Millennials set to drive the real estate market in India: CBRE Report

Real estate consulting firm CBRE Group today released a report on the company’s findings of its survey on The Millennials. The survey provides an in-depth look at what defines Millennials as people (LIVE), employees (WORK) and as consumers (PLAY).

VoicenData Bureau
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NEW DELHI: Real estate consulting firm CBRE Group today released a report on the company’s findings of its survey on The Millennials. The survey provides an in-depth look at what defines Millennials as people (LIVE), employees (WORK) and as consumers (PLAY).


The survey, conducted across 13 countries globally had India as a major participating country. The survey tries to analyze the behavior patterns of these millennials and its linkages to various real estate segments. The report touches upon millennials attitude towards the work environment (office spaces), their living choices (residential real estate) and their consumption patterns (retail).

Commenting on the findings of the survey, Anshuman Magazine, Chairman, India & South East Asia, CBRE said, “Given that by 2020, 65% of our population will be under the age of 35, it is critical that we gain insights into the behavior of this population class. The Millennial survey tries to do just that - to understand the implications that this population set will have on different real estate classes. The results are not only insightful, but also contrary to the general perception around millennials. For instance, 82% of the millennials stay with their parents, saving for the future is among their top priorities and a large majority look at real estate as a sound investment opportunity.”

The report said that while millennials across the globe deal with similar circumstances, however their attitude towards the same factors are varied due to regional/cultural influences.


Some findings are as below:

LIVE: 82% of Indian Millennials live with their parents vs Australia at 35% & China at 61%; 25% of Indian millennial have no intention of leaving the family home; More than 23% of Indian millennials currently staying with their parents will move out of their family homes within the next two to five years; 65% of Millennials aspire to buy a property in the future without compromising on the quality of life. Millennials in China and India displayed the strongest intentions to buy their own property in the near future. While for Indian Millennials, Investment is the key driver (at 35%) for buying property, in China it is stability (at 69%).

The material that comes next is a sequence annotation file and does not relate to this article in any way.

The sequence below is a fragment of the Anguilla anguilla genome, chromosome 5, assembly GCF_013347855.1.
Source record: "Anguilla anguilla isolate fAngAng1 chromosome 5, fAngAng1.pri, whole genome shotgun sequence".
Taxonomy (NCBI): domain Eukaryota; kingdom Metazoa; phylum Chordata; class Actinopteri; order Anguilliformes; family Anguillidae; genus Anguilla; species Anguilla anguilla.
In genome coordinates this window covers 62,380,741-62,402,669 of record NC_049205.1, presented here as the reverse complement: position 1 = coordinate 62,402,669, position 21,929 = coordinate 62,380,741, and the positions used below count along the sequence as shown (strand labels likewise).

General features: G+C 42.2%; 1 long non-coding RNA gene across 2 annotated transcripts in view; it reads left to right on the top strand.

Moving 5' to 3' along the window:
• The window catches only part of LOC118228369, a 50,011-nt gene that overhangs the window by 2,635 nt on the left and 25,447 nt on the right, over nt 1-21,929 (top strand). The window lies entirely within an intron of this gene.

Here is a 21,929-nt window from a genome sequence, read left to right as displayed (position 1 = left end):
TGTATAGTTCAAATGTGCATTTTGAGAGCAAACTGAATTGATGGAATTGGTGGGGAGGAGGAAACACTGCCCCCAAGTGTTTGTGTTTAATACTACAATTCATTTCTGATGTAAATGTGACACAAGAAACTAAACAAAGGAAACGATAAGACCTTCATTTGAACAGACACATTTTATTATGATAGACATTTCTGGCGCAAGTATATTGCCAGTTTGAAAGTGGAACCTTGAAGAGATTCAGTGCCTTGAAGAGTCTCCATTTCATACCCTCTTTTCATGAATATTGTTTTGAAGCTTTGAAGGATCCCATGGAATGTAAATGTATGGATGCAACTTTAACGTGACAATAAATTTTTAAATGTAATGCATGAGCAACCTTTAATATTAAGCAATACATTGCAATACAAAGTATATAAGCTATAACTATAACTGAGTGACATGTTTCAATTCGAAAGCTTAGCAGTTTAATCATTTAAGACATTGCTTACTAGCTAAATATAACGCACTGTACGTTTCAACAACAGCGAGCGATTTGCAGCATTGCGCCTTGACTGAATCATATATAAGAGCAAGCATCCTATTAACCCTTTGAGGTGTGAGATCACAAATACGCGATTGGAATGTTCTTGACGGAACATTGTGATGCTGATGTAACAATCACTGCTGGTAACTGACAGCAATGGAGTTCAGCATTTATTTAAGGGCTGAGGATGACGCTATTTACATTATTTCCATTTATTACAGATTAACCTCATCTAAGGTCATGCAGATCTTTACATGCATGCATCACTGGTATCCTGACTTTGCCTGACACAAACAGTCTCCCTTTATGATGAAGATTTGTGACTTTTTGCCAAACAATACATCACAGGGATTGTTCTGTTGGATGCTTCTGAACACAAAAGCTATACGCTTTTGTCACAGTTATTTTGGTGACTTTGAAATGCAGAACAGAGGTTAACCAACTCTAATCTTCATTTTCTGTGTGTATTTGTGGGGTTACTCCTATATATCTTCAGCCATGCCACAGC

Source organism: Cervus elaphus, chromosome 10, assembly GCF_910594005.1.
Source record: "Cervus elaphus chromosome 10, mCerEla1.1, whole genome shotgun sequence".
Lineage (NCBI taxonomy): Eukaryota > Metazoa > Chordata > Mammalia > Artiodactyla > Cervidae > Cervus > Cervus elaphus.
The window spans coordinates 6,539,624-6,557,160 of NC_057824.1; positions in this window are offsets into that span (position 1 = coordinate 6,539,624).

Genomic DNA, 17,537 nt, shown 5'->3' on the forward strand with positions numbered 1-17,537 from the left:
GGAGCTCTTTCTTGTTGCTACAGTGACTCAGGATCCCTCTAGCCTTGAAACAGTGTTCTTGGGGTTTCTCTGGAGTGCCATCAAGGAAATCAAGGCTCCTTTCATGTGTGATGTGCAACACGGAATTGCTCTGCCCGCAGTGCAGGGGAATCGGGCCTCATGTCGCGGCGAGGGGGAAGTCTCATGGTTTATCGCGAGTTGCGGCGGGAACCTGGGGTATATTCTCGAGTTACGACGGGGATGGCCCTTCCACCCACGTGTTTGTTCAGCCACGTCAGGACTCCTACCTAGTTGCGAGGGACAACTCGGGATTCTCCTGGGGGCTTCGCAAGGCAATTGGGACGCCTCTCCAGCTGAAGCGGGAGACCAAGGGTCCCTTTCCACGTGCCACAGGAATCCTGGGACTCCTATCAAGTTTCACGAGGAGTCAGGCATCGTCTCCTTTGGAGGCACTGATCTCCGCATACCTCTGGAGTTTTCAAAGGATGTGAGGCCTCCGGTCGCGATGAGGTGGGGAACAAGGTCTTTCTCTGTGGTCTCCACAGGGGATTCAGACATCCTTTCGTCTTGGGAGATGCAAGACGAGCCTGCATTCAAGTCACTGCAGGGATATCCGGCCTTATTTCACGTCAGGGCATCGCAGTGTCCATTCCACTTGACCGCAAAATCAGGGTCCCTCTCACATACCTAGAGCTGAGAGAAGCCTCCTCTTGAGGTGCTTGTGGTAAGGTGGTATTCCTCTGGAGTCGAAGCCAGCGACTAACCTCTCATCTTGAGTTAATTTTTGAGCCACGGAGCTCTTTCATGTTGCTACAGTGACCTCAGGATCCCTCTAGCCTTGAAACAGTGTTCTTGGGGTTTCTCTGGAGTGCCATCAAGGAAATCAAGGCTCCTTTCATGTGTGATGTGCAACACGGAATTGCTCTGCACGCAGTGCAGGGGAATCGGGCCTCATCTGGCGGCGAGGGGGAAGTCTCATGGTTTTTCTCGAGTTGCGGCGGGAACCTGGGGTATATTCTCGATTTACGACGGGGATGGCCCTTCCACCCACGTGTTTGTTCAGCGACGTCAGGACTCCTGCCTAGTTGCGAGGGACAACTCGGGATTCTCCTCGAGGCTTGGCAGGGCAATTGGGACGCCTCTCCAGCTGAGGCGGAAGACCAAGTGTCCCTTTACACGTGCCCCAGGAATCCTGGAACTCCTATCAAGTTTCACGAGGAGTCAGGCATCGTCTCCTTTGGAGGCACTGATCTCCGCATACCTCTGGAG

WORK: Job loyalty is stronger than perceived. Over 68% of the millennials in Asia Pacific region want to work for the same firm or smaller number of companies during their career; While considering a new job, salaries remain the top priority for millennial across all countries. Indian millennials are equally concerned with company reputation (72%) and learning opportunities (72%). However, 68% of millennials in China & Hong Kong more influenced by the HR policies, leaves, benefits, etc.; While taking a new job, Indian millennials are very concerned about eating areas/cafeterias (50-55%) within the office premise. In a striking contrast to this preference, China and Hong Kong have high influence of sleeping /resting areas (50-60%) while Australian millennials (40%) are more concerned with wellness/relaxation facilities at their next office.

PLAY: Although spending on essential goods and leisure activities rank high for millennials across the globe , present day millennials are also focusing on their savings for future use in India (24%), China (31%), Hong Kong (34%), Japan (22%) & Australia (23%); All the millennials prefer getting their products delivered to their homes (70-75%). Product delivery to their office is the second most common response in all the countries except Hong Kong where 28% people like to collect it from a third party (collection locker, centralized collection point); 47% of Indian millennials, who expect increase in their online shopping in coming years , will do so because of better return policies and customer care. While, a wider range of available products is the main reason for increasing adoption in Japan (37%), Australia (45%), China (51%) and Hong Kong (55%). The Indian millennials spend most of their free time in online shopping (17%) followed by high street shopping (12%) and going out to eat with friends/family (11%).

The report outlines that while the long-term goals of millennials are well aligned with those of their older generations; however they have a noticeably different attitude towards their current living, working and recreation preferences. Millennials view their homes/apartments, offices and shopping malls as more than just destinations to live, work and for recreation. They see them as communities and places for interaction with neighbors, colleagues and friends. Paying close attention to and incorporating the preferences of today’s Millennials will be imperative for the future growth of all major sectors, especially real estate.

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